I read cookbooks like I do novels—reading first the front and back covers followed by the copyright date. I flip through the pages to see if there is anything interesting like prologues and letters in novels, advertising and how-to pages in cookbooks. Like a novel, if a cookbook holds my attention, I will fight exhaustion and ignore my to-do list to finish it.
My mom recently shared two family cookbooks with me. Cato Heights 4-H Club Cookbook had belonged to her mother, my Grandma Elizabeth. The Book of Recipes, published in 1923, had been my great-great aunt Verna’s. Both were falling apart at the seams and had yellowed with time. The cookbooks were like unexpected gifts my relatives left for me. Carefully handling pages splattered with decades-old cake batter and pickle juice, I remembered both women fondly. Their DNA were on the pages. My grandma wore several jeweled rings at a time and pink nail polish. I pictured her licking her right index finger as she turned pages. Verna’s eyebrows remained dark even though her hair had turned white. Her hands shook when she served tea with banana bread. Both my grandma and Verna were writers. Verna, so eager to jot down a recipe for “My Own Made up Oatmeal Rocks,” wrote over the text on the first page. My grandma’s beautiful cursive handwriting covered recipe cards that were slipped in between pages. The cookbooks held childhood memories in the form of a divinity recipe my grandma used at Christmas and a corn relish recipe Verna followed in the summertime.
I have a shelf of cookbooks that I have collected over the years. Many of them I found at antique and second-hand shops. I don’t buy them for the recipes, rather their providence. Some contain quotes about food and family from famous authors. In others, hand-written cryptic notes are in the margins. Margaret served this at her husband’s wake. My favorites contain pages dedicated to advice. For example, to remove candle wax, rub the area with ice, scrape off the excess then place stain over white blotter and press with a warm iron. A Party List for 100 People caught my eye and includes 25 lbs. of wieners and four gallons of ice cream. Both pieces of advice are found in the Saint Philip’s Parish Mix and Stir cookbook circa 1965. I have my mom’s copy. She has my grandma’s. It is the only cookbook I actually use. Like my Aunt Verna’s cookbook, the Quick Breads, Cookies, Pies, and Cakes sections are stained with chocolate, egg, and vanilla. I committed my pie crust recipe to memory after a peach slice slid across the page blurring the measurements for oil, flour, salt, and water.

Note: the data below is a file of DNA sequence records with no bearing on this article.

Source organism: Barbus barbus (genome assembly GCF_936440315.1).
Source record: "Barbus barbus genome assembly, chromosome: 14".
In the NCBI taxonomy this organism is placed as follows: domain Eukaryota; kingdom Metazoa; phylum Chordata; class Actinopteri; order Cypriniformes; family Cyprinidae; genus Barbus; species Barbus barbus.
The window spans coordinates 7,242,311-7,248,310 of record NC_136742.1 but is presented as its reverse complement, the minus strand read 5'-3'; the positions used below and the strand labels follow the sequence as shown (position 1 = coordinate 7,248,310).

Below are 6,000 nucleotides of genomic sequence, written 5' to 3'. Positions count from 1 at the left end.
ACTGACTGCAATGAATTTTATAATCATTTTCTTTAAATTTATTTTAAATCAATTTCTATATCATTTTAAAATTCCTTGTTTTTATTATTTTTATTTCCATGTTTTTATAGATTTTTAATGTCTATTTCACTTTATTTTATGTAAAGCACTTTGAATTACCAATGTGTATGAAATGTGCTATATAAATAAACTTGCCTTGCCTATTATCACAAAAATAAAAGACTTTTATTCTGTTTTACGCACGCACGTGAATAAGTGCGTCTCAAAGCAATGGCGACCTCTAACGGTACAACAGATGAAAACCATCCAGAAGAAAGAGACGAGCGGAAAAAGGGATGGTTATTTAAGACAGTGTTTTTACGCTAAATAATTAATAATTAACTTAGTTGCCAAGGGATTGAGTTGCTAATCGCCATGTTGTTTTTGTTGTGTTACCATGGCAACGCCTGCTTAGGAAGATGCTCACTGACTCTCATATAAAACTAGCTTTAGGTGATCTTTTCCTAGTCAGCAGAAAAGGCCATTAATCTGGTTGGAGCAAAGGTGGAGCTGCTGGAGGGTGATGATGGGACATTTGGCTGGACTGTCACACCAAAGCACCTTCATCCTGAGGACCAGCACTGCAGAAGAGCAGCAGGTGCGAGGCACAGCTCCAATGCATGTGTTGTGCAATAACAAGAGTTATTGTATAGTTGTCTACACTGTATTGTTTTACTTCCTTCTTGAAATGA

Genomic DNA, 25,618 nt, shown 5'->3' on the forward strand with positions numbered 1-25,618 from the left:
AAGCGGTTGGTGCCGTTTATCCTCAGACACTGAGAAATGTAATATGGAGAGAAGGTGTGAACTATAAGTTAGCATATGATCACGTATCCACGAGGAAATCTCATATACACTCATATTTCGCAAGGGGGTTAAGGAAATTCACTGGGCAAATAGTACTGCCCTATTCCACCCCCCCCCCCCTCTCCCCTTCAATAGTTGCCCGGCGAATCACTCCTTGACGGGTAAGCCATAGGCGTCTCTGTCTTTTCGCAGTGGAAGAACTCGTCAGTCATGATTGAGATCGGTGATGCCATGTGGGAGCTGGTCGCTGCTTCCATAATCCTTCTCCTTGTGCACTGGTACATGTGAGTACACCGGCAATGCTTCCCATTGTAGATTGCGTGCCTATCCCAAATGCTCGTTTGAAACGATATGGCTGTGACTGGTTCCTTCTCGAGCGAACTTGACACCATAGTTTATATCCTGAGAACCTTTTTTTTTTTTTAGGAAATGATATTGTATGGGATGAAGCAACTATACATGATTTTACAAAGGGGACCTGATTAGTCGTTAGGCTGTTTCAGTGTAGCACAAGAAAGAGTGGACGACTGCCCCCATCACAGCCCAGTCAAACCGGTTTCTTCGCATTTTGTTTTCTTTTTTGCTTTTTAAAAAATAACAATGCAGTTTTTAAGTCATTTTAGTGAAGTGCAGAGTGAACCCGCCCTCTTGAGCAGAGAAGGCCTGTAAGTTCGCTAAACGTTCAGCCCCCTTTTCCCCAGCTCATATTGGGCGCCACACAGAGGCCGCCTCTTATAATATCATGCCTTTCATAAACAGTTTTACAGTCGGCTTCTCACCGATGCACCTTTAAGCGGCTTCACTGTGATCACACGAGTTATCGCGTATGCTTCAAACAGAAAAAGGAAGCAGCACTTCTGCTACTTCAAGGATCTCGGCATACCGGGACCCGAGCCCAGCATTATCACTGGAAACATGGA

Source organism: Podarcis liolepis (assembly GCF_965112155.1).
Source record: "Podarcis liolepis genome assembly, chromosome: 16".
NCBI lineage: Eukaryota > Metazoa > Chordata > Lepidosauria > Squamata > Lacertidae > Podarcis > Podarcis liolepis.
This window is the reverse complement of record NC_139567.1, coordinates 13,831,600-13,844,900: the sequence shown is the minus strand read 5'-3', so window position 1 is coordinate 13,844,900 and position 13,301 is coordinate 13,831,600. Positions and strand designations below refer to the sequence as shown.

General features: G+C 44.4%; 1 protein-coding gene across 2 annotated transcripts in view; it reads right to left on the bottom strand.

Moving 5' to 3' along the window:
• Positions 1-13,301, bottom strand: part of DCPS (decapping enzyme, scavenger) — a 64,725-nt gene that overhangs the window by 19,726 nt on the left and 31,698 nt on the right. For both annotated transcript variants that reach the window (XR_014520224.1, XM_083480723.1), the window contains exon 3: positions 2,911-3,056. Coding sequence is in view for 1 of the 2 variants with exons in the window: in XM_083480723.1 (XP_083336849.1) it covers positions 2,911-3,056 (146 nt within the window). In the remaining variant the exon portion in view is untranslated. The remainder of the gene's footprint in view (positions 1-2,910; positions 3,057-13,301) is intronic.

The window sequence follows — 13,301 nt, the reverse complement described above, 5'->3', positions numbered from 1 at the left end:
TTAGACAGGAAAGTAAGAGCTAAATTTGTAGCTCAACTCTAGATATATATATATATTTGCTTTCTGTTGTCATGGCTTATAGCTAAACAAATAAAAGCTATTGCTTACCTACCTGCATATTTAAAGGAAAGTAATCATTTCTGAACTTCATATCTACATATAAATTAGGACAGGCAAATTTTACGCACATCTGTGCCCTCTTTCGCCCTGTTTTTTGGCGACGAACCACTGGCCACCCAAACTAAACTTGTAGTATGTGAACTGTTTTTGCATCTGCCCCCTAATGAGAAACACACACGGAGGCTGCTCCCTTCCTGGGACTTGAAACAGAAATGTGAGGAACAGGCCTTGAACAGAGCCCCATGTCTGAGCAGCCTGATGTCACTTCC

In Verna’s cookbook, I found a Western Union telegram from Albany, New York dated October 25, 1940 addressed to Verna’s sister, Gladys Butler.
MRS. L J BUTLER
ACCEPTED JOB AT 300 STOP GET MR CALKINS ADDRESS FROM MARGARET MASON WIRE IT TO VERNA ARRIVING LANSING SATURDAY HOME ABOUT TUESDAY
L J BUTLER
At the time, Europe was in the throes of WWII. That same month, the National Geographic timeline reports : More than 400,000 Polish Jews are herded into a part of Warsaw known as the Warsaw Ghetto. This continues in Poland the Nazi campaign against the Jews—the Holocaust, in which six million Jews will be killed, along with hundreds of thousands of other minorities. Italy invades Greece. German troops later come to the aid of Italian troops.
A far cry from cookbooks, we track history through war, economic despair, and political upheaval. Baking, cooking, quilting, canning, gardening, sewing, slip into the shadows when there is a crisis, but they are the things that mark our daily lives in good times and bad. Anniversaries, birthdays, christenings, weddings, holidays, etc. connect us to the people we love and help us overcome uncertainty.
Our country is struggling right now. Like many of the people I know, I find myself angry or in tears over things I cannot control, but I take solace knowing I am able to gather the folks I care about around my table for good food and laughter.
The first page of the Mix and Stir cookbook contains a Recipe for a Happy Life. It may not solve our problems, but it can help us get through the day:
Make your own sunshine.
Take equal parts of kindness, unselfishness, and thoughtfulness.
Mix with love and scatter with helpful words.
Add a smile or two.
Throw in a spice of cheerfulness.
Stir with a hearty laugh.
Share with everyone.